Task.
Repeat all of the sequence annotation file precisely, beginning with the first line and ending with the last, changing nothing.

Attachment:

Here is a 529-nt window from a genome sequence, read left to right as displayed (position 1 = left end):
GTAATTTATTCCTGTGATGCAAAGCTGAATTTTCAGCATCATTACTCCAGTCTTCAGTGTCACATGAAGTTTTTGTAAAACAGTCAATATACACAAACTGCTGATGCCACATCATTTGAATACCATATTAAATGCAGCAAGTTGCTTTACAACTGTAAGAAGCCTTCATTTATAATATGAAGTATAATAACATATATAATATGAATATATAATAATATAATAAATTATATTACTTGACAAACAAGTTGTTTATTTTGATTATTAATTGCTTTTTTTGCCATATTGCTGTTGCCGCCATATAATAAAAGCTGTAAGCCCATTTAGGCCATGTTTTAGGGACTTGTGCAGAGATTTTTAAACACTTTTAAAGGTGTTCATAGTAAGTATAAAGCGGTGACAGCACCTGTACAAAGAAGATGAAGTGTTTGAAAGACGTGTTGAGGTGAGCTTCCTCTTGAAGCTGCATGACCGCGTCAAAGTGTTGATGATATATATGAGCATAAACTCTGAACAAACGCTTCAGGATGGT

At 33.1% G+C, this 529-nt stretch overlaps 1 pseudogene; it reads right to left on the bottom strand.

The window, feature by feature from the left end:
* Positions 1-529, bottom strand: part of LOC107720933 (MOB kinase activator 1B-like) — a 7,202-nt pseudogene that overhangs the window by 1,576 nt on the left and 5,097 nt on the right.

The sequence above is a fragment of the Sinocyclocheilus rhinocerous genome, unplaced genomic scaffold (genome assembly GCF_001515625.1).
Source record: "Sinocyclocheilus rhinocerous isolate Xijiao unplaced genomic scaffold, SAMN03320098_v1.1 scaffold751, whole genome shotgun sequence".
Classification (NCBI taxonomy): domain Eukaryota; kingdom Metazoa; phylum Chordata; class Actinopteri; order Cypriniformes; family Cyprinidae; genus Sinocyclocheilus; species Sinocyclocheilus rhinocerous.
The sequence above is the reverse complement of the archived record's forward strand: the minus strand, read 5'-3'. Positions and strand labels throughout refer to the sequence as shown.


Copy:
Here is a 529-nt window from a genome sequence, read left to right as displayed (position 1 = left end):
GTAATTTATTCCTGTGATGCAAAGCTGAATTTTCAGCATCATTACTCCAGTCTTCAGTGTCACATGAAGTTTTTGTAAAACAGTCAATATACACAAACTGCTGATGCCACATCATTTGAATACCATATTAAATGCAGCAAGTTGCTTTACAACTGTAAGAAGCCTTCATTTATAATATGAAGTATAATAACATATATAATATGAATATATAATAATATAATAAATTATATTACTTGACAAACAAGTTGTTTATTTTGATTATTAATTGCTTTTTTTGCCATATTGCTGTTGCCGCCATATAATAAAAGCTGTAAGCCCATTTAGGCCATGTTTTAGGGACTTGTGCAGAGATTTTTAAACACTTTTAAAGGTGTTCATAGTAAGTATAAAGCGGTGACAGCACCTGTACAAAGAAGATGAAGTGTTTGAAAGACGTGTTGAGGTGAGCTTCCTCTTGAAGCTGCATGACCGCGTCAAAGTGTTGATGATATATATGAGCATAAACTCTGAACAAACGCTTCAGGATGGT

At 33.1% G+C, this 529-nt stretch overlaps 1 pseudogene; it reads right to left on the bottom strand.

The window, feature by feature from the left end:
* Positions 1-529, bottom strand: part of LOC107720933 (MOB kinase activator 1B-like) — a 7,202-nt pseudogene that overhangs the window by 1,576 nt on the left and 5,097 nt on the right.

The sequence above is a fragment of the Sinocyclocheilus rhinocerous genome, unplaced genomic scaffold (genome assembly GCF_001515625.1).
Source record: "Sinocyclocheilus rhinocerous isolate Xijiao unplaced genomic scaffold, SAMN03320098_v1.1 scaffold751, whole genome shotgun sequence".
Classification (NCBI taxonomy): domain Eukaryota; kingdom Metazoa; phylum Chordata; class Actinopteri; order Cypriniformes; family Cyprinidae; genus Sinocyclocheilus; species Sinocyclocheilus rhinocerous.
The sequence above is the reverse complement of the archived record's forward strand: the minus strand, read 5'-3'. Positions and strand labels throughout refer to the sequence as shown.